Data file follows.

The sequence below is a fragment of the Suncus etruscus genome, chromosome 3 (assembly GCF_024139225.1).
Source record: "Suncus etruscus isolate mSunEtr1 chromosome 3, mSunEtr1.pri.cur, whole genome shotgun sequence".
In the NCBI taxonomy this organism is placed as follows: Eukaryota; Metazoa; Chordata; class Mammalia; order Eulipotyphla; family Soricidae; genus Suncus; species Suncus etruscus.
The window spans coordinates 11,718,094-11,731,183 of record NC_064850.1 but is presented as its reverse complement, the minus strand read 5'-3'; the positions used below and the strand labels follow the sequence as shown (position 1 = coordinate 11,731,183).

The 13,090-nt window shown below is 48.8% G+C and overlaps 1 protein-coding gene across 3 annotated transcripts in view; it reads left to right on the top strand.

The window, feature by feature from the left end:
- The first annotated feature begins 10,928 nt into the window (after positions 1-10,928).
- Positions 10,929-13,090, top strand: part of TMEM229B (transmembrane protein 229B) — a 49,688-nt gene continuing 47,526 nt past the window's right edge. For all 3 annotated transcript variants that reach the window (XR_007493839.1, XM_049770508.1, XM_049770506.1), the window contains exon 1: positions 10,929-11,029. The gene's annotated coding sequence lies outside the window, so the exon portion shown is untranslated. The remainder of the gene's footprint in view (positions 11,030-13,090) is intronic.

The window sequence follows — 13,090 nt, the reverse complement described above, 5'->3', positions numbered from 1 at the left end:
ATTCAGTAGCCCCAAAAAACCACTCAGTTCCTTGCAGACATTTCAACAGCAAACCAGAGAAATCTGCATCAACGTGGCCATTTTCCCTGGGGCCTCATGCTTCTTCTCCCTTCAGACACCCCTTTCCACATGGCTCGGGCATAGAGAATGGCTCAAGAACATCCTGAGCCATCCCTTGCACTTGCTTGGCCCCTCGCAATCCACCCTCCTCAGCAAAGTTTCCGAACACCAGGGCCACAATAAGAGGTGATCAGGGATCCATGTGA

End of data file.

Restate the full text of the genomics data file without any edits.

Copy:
The sequence below is a fragment of the Suncus etruscus genome, chromosome 3 (assembly GCF_024139225.1).
Source record: "Suncus etruscus isolate mSunEtr1 chromosome 3, mSunEtr1.pri.cur, whole genome shotgun sequence".
In the NCBI taxonomy this organism is placed as follows: Eukaryota; Metazoa; Chordata; class Mammalia; order Eulipotyphla; family Soricidae; genus Suncus; species Suncus etruscus.
The window spans coordinates 11,718,094-11,731,183 of record NC_064850.1 but is presented as its reverse complement, the minus strand read 5'-3'; the positions used below and the strand labels follow the sequence as shown (position 1 = coordinate 11,731,183).

The 13,090-nt window shown below is 48.8% G+C and overlaps 1 protein-coding gene across 3 annotated transcripts in view; it reads left to right on the top strand.

The window, feature by feature from the left end:
- The first annotated feature begins 10,928 nt into the window (after positions 1-10,928).
- Positions 10,929-13,090, top strand: part of TMEM229B (transmembrane protein 229B) — a 49,688-nt gene continuing 47,526 nt past the window's right edge. For all 3 annotated transcript variants that reach the window (XR_007493839.1, XM_049770508.1, XM_049770506.1), the window contains exon 1: positions 10,929-11,029. The gene's annotated coding sequence lies outside the window, so the exon portion shown is untranslated. The remainder of the gene's footprint in view (positions 11,030-13,090) is intronic.

The window sequence follows — 13,090 nt, the reverse complement described above, 5'->3', positions numbered from 1 at the left end:
ATTCAGTAGCCCCAAAAAACCACTCAGTTCCTTGCAGACATTTCAACAGCAAACCAGAGAAATCTGCATCAACGTGGCCATTTTCCCTGGGGCCTCATGCTTCTTCTCCCTTCAGACACCCCTTTCCACATGGCTCGGGCATAGAGAATGGCTCAAGAACATCCTGAGCCATCCCTTGCACTTGCTTGGCCCCTCGCAATCCACCCTCCTCAGCAAAGTTTCCGAACACCAGGGCCACAATAAGAGGTGATCAGGGATCCATGTGA